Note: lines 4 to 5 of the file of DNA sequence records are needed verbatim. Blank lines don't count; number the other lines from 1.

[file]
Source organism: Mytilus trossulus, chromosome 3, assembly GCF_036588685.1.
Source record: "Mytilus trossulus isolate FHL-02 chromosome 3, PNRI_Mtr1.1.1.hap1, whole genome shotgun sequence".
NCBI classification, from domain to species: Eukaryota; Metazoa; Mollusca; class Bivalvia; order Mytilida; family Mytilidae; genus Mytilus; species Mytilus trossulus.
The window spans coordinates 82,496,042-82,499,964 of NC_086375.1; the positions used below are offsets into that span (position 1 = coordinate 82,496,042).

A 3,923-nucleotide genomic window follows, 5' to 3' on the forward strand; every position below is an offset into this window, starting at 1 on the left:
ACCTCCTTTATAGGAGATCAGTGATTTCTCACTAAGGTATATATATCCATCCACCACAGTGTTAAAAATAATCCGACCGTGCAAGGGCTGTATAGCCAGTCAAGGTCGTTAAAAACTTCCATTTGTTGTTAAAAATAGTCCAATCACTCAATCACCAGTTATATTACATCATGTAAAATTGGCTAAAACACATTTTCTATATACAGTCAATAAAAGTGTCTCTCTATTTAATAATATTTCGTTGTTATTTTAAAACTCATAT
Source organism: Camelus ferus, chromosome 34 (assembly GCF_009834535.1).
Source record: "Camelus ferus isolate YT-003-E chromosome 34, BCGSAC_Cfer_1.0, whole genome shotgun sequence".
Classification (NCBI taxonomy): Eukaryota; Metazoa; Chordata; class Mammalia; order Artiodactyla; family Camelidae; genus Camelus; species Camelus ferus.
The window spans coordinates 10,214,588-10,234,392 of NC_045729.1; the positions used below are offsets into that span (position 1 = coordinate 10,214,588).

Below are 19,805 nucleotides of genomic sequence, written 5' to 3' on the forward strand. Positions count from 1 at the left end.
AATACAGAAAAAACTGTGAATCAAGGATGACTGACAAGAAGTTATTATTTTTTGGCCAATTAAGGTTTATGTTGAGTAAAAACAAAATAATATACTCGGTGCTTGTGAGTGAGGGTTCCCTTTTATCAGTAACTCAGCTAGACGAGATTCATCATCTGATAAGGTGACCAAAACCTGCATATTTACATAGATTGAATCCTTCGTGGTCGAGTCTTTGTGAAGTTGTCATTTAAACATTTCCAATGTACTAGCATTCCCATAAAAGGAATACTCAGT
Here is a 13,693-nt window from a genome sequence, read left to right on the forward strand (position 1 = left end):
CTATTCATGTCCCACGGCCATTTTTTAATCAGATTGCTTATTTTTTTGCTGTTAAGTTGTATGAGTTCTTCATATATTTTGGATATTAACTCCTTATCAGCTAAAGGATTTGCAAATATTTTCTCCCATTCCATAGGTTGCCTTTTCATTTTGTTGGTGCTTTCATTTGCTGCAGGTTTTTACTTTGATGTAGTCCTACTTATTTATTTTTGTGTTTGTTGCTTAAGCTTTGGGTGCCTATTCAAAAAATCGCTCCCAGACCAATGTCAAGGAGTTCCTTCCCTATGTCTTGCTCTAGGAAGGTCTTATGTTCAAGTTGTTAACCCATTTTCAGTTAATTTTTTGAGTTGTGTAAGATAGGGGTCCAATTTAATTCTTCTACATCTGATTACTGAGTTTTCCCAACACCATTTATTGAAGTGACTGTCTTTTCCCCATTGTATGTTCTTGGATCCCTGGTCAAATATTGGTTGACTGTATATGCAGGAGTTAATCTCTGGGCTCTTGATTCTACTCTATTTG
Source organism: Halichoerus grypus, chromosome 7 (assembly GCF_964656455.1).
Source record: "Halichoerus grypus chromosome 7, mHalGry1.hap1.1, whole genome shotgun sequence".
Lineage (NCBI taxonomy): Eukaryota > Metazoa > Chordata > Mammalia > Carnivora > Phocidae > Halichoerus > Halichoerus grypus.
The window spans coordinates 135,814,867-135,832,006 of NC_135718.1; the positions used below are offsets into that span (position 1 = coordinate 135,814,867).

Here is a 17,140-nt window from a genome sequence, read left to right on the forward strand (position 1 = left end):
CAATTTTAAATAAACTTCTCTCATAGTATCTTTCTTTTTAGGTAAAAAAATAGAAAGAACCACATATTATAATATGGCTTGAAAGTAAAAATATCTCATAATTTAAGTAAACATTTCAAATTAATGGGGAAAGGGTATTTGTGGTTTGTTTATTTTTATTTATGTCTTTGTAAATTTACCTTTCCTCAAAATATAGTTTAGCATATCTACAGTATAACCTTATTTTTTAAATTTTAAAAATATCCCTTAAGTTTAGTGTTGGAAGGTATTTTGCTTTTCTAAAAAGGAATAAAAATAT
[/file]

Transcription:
The window spans coordinates 82,496,042-82,499,964 of NC_086375.1; the positions used below are offsets into that span (position 1 = coordinate 82,496,042).

A 3,923-nucleotide genomic window follows, 5' to 3' on the forward strand; every position below is an offset into this window, starting at 1 on the left: